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Walter D. NAGEL

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Walter D. NAGEL Obituary
Fashion icon Walter D. Nagel, 92, of 1707 N. 12th St., and formerly of Chicago, died at 1:23 a.m. Wednesday (Dec. 16, 2009) in Blessing Hospital with his wife by his side. He was born Oct. 12, 1917, in New York, N.Y., a son of Harry and Fannie Nagel. His wife Margaret survives. Walter was a student at the University of Arkansas when World War II started. An Army recruiter came to the university and requested the electrical engineering students sign up for the armed services. Each was recruited as a first lieutenant, officer status, and each received his degree early. Walter took advantage of this opportunity and served in the Army Signal Corps and continued in the corps after the war, serving in Japan, Panama and Canada. After completing his service, he was scheduled to work for Admiral Manufacturing in Washington, D.C. Walter went to stay with a buddy from the war in Chicago, pending the job. While there, he applied for work with an employment agency for an interim job and landed a position selling lace to department stores, bridal shops, etc., in Chicago. He noticed these shops had very few bridal gowns, and they could not meet demand. He offered to acquire some gowns from a friend in New York, and the gowns sold immediately. Walter knew a golden opportunity when he saw it, and soon, with unlikely help from competitors, he opened his own factory making his own gowns. This new venture into the fashion industry was an immediate success. He named his company Carol Gowns after his first wife. Eventually, Walter opened showrooms nationwide. He ran this successful business for 44 years. Peg Zwecker, longtime fashion editor for the Chicago Daily News and the Sun-Times, frequently praised his fashions in her column. Walter loved fly fishing and tying his own flies. He fished and traveled all over the U.S., Europe, the Far East, Australia and New Zealand. He was known by the French word bon vivant (living the good life) and as a first-class raconteur (storyteller). He loved to tell jokes, had a great smile, was always jovial and was a great dancer. He took great pride in taking care of his employees and was a great businessman. When issues arose with business partners, suppliers, etc., Walter had a natural ability to smooth things over. He was a man of unbelievable charisma and grace. He was an owner of racehorses and enjoyed riding horses in the wilds of Montana. He loved his dogs, Sam and Ace. He was an avid swimmer, and as a young man, he was captain of the swim team at CCNY, where he swam the butterfly stroke and broke the record for speed in freestyle. Walter was also a regular columnist on fashion for the Chicago Playbill. In April 2009, Walter was inducted into the Vintage Fashion Hall of Fame. Recently, he had been selected and asked to visit the World War II Memorial in Washington with the Honor Flights program but was not able to attend because of his poor health. Walter and his wife were active members of both the Quincy and the Adams County historical societies, as well as the Quincy Art Center and the Quincy Museum. They were also members of the Mississippi Thespians, where they greatly enjoyed dressing in period costume and participating in re-enactments and costume balls. They also had a great passion for the Quincy Community Theatre. Survivors in addition to his wife include a sister, Charlotte Lang, of South Setauket, N.Y.; three nephews, Noel Nation of Florida, and Fred Lang and Elliot Lang, both of New York; and several great- and great-great nieces and nephews. He was preceded in death by his parents and a sister, Rose Nation. MEMORIALS: Illinois Veterans Home Activities Fund, 1707 N. 12th St., Quincy, IL 62301, or Expect a Miracle Foundation, 1881 Rose Road, Lake Zurich, IL 60047, www.expectamiraclefoundation.org. ARRANGEMENTS: Hansen-Spear Funeral Home. WEB SITE: www.hansenspear.com. Condolences may be expressed online at www.whig.com.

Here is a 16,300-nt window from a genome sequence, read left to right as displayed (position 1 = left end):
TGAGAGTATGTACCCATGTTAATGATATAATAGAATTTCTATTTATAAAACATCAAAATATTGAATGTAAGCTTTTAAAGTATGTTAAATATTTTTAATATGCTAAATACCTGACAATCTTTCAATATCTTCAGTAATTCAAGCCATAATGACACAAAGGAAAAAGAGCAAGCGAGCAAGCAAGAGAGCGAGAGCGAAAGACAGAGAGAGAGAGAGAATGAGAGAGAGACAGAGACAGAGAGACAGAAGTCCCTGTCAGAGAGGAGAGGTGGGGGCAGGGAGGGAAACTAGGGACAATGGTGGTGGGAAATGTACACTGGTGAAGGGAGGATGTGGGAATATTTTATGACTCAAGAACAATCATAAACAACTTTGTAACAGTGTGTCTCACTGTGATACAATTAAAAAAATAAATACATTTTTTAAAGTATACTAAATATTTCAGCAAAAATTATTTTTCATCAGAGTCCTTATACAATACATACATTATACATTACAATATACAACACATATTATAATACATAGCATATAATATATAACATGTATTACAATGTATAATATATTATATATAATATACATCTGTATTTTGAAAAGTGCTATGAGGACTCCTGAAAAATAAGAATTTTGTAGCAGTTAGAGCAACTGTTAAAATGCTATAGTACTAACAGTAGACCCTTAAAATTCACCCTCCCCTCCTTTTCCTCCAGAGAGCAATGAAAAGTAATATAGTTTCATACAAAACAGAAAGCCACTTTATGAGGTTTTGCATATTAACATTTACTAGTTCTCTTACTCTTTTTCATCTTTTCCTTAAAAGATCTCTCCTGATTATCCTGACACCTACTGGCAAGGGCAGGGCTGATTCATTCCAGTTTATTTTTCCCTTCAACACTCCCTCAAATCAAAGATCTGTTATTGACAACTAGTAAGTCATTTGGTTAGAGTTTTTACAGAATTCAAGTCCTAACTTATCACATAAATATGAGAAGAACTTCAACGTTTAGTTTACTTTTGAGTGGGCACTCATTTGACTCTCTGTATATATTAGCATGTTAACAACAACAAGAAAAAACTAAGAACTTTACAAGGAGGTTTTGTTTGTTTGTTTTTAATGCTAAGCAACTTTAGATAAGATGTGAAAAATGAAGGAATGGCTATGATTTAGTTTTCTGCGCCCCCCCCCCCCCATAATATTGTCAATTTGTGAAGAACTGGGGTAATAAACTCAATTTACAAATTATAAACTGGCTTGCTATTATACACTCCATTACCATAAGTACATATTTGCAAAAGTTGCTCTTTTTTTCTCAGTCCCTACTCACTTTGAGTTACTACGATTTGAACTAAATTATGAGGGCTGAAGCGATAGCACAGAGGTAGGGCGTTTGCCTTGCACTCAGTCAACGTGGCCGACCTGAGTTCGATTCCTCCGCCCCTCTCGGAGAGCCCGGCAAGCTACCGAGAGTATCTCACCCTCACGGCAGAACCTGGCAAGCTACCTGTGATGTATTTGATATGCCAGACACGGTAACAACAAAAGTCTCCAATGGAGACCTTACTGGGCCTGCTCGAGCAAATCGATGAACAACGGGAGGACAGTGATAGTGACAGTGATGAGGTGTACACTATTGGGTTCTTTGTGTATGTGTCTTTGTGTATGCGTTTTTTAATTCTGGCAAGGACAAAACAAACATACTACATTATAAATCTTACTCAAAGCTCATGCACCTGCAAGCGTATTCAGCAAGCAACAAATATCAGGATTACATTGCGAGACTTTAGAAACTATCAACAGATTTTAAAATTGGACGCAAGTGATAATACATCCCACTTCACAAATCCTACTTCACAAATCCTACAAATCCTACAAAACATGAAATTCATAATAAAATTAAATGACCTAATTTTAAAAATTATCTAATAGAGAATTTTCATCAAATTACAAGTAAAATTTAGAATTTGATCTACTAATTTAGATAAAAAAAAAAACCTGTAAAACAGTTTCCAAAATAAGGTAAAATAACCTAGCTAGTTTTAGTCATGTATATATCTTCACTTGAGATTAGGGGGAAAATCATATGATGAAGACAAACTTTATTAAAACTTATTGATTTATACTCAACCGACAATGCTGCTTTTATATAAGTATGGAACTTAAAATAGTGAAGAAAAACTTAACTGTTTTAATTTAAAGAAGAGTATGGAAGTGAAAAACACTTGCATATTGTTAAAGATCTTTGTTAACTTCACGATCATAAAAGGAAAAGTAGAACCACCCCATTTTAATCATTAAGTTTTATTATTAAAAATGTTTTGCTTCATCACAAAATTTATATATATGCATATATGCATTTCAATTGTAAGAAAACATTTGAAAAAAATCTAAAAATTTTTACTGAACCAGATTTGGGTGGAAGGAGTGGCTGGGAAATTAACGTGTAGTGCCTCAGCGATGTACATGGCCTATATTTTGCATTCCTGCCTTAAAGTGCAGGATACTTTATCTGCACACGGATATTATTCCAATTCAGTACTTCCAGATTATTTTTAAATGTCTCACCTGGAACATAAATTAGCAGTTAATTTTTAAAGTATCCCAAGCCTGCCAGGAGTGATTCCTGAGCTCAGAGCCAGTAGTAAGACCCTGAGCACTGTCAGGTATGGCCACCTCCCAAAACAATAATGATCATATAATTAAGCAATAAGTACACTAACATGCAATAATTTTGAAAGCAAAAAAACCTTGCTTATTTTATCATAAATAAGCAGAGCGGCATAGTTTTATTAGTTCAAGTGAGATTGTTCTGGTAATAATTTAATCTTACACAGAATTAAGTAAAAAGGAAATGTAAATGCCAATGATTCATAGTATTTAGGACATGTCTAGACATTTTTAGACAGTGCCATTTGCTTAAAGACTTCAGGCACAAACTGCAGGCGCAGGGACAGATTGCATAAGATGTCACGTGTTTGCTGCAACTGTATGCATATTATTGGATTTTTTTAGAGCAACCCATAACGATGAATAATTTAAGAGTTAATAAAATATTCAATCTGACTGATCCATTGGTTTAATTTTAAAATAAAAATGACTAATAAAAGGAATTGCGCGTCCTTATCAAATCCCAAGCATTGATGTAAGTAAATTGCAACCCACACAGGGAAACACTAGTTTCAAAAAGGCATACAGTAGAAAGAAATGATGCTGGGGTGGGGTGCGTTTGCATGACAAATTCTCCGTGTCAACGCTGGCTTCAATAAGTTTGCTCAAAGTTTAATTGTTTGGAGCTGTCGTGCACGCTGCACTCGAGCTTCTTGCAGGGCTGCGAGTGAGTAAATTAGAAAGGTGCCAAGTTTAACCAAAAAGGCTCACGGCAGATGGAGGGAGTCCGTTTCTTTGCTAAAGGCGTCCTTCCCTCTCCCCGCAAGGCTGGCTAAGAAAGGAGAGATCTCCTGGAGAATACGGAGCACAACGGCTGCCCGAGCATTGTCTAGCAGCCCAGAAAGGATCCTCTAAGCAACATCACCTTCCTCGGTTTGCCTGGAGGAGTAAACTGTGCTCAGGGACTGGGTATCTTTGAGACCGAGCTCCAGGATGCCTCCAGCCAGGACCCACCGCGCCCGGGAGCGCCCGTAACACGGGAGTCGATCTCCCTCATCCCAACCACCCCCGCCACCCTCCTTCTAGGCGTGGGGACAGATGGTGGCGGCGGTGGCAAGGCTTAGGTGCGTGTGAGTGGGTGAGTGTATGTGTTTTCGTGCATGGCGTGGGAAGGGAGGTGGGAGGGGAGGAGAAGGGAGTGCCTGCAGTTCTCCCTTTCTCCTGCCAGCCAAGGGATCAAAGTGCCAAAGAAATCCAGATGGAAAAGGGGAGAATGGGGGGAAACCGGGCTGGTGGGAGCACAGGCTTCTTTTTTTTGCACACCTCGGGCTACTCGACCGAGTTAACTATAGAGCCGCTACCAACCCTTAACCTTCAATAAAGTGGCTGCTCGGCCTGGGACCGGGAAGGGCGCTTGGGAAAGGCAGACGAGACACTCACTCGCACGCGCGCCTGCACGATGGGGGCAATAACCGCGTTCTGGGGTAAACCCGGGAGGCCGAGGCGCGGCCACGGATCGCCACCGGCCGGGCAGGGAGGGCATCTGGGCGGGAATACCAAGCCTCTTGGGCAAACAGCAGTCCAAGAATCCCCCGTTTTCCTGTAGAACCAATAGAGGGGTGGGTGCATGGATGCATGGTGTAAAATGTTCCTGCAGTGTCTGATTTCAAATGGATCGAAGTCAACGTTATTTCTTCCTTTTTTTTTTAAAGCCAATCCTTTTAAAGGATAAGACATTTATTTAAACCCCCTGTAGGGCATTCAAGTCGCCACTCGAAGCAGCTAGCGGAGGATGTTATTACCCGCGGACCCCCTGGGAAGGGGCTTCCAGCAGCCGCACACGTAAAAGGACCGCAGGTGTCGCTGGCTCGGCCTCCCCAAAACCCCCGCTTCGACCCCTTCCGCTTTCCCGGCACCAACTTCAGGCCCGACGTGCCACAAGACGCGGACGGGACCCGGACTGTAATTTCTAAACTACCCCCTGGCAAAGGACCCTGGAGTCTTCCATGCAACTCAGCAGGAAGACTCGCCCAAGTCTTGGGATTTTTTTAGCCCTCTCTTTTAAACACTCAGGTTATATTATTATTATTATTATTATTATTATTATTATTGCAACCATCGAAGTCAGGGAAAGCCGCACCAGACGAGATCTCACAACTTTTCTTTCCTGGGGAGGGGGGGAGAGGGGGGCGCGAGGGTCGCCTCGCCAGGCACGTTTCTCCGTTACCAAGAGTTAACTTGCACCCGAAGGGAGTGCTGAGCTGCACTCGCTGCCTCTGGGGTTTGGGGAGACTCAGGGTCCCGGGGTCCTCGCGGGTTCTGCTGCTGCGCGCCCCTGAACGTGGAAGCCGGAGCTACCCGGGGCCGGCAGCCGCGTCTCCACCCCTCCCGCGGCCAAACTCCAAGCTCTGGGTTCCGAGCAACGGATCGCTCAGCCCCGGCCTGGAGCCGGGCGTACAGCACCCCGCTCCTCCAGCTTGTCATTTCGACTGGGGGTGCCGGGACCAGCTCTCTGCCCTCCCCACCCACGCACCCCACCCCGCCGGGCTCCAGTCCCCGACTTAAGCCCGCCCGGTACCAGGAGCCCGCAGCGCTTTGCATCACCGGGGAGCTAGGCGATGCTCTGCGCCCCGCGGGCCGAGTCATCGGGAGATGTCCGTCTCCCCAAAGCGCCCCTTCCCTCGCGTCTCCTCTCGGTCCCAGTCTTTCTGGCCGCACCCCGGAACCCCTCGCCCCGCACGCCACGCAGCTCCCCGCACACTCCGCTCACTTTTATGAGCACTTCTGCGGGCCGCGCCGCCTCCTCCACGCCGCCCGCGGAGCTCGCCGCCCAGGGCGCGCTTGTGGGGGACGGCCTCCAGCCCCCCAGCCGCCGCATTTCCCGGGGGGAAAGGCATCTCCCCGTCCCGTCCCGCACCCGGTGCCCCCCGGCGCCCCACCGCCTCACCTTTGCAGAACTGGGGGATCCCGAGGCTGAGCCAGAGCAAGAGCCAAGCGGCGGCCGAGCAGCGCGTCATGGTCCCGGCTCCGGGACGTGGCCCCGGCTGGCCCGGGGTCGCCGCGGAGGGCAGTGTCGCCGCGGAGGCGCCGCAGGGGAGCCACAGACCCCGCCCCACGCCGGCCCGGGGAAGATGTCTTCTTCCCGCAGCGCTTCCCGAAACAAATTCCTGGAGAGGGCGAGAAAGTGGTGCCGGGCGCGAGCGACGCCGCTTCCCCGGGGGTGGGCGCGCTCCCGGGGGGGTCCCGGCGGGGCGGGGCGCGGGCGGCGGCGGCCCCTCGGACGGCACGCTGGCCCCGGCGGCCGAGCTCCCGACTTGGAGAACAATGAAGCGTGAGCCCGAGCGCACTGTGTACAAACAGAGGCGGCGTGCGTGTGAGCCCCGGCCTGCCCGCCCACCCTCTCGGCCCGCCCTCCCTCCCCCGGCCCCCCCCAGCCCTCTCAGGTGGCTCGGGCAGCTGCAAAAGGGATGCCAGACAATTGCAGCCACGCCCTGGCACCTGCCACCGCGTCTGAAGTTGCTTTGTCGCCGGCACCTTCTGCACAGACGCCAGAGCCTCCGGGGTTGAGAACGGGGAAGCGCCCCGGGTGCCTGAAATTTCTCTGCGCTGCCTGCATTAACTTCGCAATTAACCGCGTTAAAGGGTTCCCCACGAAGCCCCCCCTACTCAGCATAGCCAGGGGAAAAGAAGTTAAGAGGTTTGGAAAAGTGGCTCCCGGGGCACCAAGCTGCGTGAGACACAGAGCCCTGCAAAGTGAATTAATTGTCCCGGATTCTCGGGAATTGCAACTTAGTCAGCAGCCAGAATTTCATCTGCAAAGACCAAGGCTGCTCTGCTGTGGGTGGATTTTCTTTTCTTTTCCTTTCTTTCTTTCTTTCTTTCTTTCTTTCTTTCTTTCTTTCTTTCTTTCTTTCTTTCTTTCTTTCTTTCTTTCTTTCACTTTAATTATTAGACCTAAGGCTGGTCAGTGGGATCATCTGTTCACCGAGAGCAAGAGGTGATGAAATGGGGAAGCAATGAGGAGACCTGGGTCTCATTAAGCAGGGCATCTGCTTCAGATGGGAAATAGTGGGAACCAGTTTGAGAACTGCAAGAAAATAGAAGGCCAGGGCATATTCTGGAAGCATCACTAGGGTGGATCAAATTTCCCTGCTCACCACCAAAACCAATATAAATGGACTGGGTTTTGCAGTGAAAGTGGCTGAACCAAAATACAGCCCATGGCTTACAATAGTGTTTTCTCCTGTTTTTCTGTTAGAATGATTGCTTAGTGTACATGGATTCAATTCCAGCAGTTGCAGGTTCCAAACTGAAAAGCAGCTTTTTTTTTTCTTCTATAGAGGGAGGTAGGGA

Published in Quincy Herald-Whig from Dec. 30, 2009 to Jan. 5, 2010
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